Ethos: Ethos is both Clinton’s greatest strength and at the same time her greatest vulnerability. To be credible, a speaker must know about a topic. Clinton has tremendous experience through her service as a U.S. senator, the secretary of state, and as the first lady. As President Obama said in his endorsement of her, “I don’t think there’s ever been someone so qualified to hold this office.” She is tough, intelligent and clearly understands the importance of preparation — witness, for example, her performance during the 11-hour hearing by the Senate’s Select Committee on Benghazi, in which she displayed a mastery of facts and policy. When Clinton speaks, her preparation and experience cloak her in authority.
But Clinton also comes to this election weighed down by the baggage of many years in the public eye. Trump’s label of “Crooked Hillary” is a direct attack on her ethos, and reminds the public of various ethics-related accusations made against Clinton or her husband, such as stories about foreign contributions to the Clinton Foundation, Clinton’s use of a private email server while she was secretary of state, and the impeachment of her husband arising out of his affair with Monica Lewinsky. Even when allegations of ethical misdeeds have proved unfounded, the sense that the Clintons are shady characters has stuck. This is an ethos problem; to counteract it, Clinton would be wise to be as forthcoming and frank as possible in all her campaign appearances.
Pathos: This is another area of both strength and weakness for Clinton. In the plus column, Clinton’s nomination for the presidency is a historic moment. She is the first female candidate nominated by a major political party. The prospect of a woman shattering the “highest, hardest glass ceiling” has galvanized many supporters and packs an emotional punch.
But Clinton also triggers strongly negative emotions in those who oppose her. “I’d vote for the devil before I would ever vote for that woman,” says one Trump supporter. Some of the vitriol aimed at Clinton bears a decidedly misogynistic tone — she has been labeled a shrew, a bitch, a harpy and a castrator (“I cross my legs involuntarily every time she comes on the air,” said Tucker Carlson).
Clinton also lacks the rhetorical skills of her husband or President Obama. Her delivery can be alternately flat or irritable, and she appears more comfortable with logical arguments than with emotional appeals. This is not universally the case, though — witness her fine victory speech as the presumptive nominee, which you can watch here. To be at her most persuasive, Clinton should aim for this level of emotional engagement in all her speeches.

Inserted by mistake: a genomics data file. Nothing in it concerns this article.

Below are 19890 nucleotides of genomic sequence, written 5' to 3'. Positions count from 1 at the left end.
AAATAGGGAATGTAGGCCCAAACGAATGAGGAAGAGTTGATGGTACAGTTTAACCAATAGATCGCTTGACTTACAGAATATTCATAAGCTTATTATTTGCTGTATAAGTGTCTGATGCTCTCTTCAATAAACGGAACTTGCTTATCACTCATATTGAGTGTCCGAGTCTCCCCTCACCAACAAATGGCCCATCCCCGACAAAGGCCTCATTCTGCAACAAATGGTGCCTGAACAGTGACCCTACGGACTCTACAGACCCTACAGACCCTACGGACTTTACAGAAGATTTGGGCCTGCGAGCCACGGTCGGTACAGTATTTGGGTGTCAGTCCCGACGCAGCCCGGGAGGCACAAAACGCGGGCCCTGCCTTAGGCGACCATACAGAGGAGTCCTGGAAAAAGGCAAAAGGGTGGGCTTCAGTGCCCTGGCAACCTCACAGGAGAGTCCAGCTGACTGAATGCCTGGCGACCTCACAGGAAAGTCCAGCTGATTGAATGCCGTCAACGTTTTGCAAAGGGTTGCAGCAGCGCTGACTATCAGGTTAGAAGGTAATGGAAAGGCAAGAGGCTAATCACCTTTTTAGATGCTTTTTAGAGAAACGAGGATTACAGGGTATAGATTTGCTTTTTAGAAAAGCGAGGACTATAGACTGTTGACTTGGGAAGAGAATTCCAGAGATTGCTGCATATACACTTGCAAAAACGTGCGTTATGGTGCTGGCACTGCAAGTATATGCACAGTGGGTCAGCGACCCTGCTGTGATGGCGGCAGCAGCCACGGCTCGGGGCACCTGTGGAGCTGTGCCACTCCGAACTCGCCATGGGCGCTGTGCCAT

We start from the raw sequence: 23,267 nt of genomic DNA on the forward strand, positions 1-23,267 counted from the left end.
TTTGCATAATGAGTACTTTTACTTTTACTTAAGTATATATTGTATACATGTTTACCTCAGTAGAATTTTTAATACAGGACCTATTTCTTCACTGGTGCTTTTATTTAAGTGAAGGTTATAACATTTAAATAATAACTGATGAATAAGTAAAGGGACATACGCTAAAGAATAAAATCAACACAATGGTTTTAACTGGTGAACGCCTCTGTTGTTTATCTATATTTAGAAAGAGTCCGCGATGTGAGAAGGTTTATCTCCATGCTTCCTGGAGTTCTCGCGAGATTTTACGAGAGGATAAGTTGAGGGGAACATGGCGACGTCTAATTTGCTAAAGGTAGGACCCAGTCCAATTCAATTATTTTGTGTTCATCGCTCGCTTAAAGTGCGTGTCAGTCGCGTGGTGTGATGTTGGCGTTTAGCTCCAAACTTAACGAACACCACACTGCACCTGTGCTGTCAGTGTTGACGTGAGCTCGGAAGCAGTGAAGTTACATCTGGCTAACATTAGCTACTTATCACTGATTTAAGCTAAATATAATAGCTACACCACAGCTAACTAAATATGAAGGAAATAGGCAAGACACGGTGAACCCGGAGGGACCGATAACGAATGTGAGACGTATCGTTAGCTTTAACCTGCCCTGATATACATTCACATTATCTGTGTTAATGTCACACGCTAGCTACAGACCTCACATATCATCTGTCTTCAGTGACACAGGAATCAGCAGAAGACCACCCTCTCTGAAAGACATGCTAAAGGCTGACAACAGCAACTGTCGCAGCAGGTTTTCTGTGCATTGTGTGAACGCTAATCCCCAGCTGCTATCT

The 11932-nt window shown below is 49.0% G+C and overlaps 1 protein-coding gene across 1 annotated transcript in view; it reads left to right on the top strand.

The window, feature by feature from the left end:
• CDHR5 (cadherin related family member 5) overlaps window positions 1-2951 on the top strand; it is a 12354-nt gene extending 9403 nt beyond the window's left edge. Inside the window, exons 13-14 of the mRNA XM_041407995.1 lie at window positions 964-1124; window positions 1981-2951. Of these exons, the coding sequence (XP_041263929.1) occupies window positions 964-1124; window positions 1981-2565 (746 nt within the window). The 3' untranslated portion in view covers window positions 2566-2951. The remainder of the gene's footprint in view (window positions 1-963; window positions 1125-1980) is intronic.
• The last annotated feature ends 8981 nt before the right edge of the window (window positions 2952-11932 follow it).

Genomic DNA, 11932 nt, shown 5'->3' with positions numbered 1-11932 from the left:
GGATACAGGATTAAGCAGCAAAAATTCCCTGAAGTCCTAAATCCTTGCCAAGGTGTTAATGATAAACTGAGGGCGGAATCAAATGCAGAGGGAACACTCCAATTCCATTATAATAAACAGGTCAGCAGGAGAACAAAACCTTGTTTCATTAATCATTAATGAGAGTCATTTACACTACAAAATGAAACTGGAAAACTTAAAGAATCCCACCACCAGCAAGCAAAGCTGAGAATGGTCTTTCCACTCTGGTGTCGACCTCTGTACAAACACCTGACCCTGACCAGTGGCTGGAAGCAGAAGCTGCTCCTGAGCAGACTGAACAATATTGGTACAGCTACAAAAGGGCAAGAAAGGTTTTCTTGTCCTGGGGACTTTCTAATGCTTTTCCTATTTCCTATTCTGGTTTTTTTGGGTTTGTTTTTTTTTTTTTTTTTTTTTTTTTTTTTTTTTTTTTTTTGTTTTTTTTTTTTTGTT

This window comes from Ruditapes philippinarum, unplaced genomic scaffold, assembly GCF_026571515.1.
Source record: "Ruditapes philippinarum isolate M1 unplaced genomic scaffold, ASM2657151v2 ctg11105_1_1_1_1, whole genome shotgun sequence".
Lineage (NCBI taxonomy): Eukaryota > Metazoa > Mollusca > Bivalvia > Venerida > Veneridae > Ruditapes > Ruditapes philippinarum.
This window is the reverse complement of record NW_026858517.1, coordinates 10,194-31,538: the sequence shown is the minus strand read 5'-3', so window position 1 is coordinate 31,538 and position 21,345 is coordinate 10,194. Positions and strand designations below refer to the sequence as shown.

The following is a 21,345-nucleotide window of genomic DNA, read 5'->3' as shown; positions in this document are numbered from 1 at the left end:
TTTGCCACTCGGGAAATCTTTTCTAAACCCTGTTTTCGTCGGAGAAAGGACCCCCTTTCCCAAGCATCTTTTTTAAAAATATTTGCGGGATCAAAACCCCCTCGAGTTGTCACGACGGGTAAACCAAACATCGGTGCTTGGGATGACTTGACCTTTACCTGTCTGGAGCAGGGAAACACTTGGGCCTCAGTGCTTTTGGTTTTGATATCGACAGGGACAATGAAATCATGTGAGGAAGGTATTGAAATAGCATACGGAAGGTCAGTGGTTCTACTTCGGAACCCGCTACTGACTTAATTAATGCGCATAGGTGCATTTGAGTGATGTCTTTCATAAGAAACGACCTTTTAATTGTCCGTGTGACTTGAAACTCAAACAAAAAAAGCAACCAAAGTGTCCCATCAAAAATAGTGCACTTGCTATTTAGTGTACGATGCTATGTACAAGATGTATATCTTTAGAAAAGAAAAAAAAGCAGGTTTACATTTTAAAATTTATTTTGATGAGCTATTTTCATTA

Logos. In this area, Clinton shines. She has a lawyer’s mind, and knows how to make a logical, clear argument. We expect Clinton to show great strength in the debates in the area of logos.
Ethos: Trump’s supporters find him to be credible because they believe he has business acumen and “tells it like it is.” Trump is willing to say things that are not politically correct; consequently, he appears frank and authentic to those who support him.
However, Trump lacks experience in governing. He has never held an elected office. He has no foreign policy experience. To maintain credibility, he will need to show how his business experience qualifies him for the position of president.
Finally, many Americans believe Trump lacks the “good moral sense” and “good will” that are foundational to Aristotle’s concept of ethos. He has a complicated backstory — he runs gambling casinos, has a history of marital infidelity and has been less than forthright about his own business success. And rather than demonstrate goodwill, he routinely denigrates those who disagree with him with xenophobic, racist and sexist attacks (a woman is a “fat pig,” “dog,” “disgusting” or a “beautiful piece of ass”; Mexicans are “rapists” bringing drugs; a federal judge overseeing a lawsuit against Trump cannot be objective because his parents emigrated from Mexico; Muslims should be banned from entering the country). Without a moral center, it is difficult to achieve ethos.
Pathos: During the primary race, Trump has done a better job than Clinton at galvanizing his supporters. His campaign appearances are marked by the high energy and enthusiasm of his followers. He is able to get his crowds to laugh and to cheer.
But he has also demonstrated the dark side of emotional engagement by fanning the flames of bigotry, misogyny and xenophobia. Plato warned against the teaching of rhetoric for precisely this sort of reason — he worried that it could be used to inflame a mob. Euripides described the problem like this: “A man of loose tongue, intemperate, trusting to tumult, leading the populace to mischief with empty words.” If he hopes to become presidential, Trump should drop the inflammatory language. He is charismatic enough to keep his listeners engaged without resorting to hate-filled discourse. (We promise a more complete analysis of the dark side of pathos in a future blog post.)